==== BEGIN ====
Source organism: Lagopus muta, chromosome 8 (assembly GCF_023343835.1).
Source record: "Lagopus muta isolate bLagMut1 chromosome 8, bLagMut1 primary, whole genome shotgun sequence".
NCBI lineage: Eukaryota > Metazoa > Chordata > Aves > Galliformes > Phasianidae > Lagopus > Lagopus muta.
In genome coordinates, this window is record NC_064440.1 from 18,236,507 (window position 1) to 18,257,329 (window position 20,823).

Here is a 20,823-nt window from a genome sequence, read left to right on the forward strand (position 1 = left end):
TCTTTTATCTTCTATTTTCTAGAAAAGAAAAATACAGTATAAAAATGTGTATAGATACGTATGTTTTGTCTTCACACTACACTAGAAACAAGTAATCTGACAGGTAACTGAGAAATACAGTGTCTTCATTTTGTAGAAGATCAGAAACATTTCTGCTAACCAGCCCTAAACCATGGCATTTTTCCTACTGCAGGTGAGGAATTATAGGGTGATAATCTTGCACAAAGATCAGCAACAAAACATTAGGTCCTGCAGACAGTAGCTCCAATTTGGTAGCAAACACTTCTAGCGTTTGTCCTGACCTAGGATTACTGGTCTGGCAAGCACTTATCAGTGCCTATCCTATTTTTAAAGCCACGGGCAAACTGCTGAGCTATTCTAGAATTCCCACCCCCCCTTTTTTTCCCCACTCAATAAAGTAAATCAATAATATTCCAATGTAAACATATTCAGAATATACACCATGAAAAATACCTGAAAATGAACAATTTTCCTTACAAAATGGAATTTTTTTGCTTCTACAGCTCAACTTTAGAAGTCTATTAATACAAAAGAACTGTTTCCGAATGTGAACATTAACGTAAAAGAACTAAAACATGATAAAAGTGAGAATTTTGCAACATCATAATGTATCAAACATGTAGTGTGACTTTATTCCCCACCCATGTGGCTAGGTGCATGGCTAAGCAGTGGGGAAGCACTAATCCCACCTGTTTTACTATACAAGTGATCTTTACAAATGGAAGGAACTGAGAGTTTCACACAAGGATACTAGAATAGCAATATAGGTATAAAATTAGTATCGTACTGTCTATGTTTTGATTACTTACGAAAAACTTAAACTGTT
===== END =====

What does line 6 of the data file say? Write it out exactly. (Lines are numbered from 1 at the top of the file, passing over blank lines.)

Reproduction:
TCTTTTATCTTCTATTTTCTAGAAAAGAAAAATACAGTATAAAAATGTGTATAGATACGTATGTTTTGTCTTCACACTACACTAGAAACAAGTAATCTGACAGGTAACTGAGAAATACAGTGTCTTCATTTTGTAGAAGATCAGAAACATTTCTGCTAACCAGCCCTAAACCATGGCATTTTTCCTACTGCAGGTGAGGAATTATAGGGTGATAATCTTGCACAAAGATCAGCAACAAAACATTAGGTCCTGCAGACAGTAGCTCCAATTTGGTAGCAAACACTTCTAGCGTTTGTCCTGACCTAGGATTACTGGTCTGGCAAGCACTTATCAGTGCCTATCCTATTTTTAAAGCCACGGGCAAACTGCTGAGCTATTCTAGAATTCCCACCCCCCCTTTTTTTCCCCACTCAATAAAGTAAATCAATAATATTCCAATGTAAACATATTCAGAATATACACCATGAAAAATACCTGAAAATGAACAATTTTCCTTACAAAATGGAATTTTTTTGCTTCTACAGCTCAACTTTAGAAGTCTATTAATACAAAAGAACTGTTTCCGAATGTGAACATTAACGTAAAAGAACTAAAACATGATAAAAGTGAGAATTTTGCAACATCATAATGTATCAAACATGTAGTGTGACTTTATTCCCCACCCATGTGGCTAGGTGCATGGCTAAGCAGTGGGGAAGCACTAATCCCACCTGTTTTACTATACAAGTGATCTTTACAAATGGAAGGAACTGAGAGTTTCACACAAGGATACTAGAATAGCAATATAGGTATAAAATTAGTATCGTACTGTCTATGTTTTGATTACTTACGAAAAACTTAAACTGTT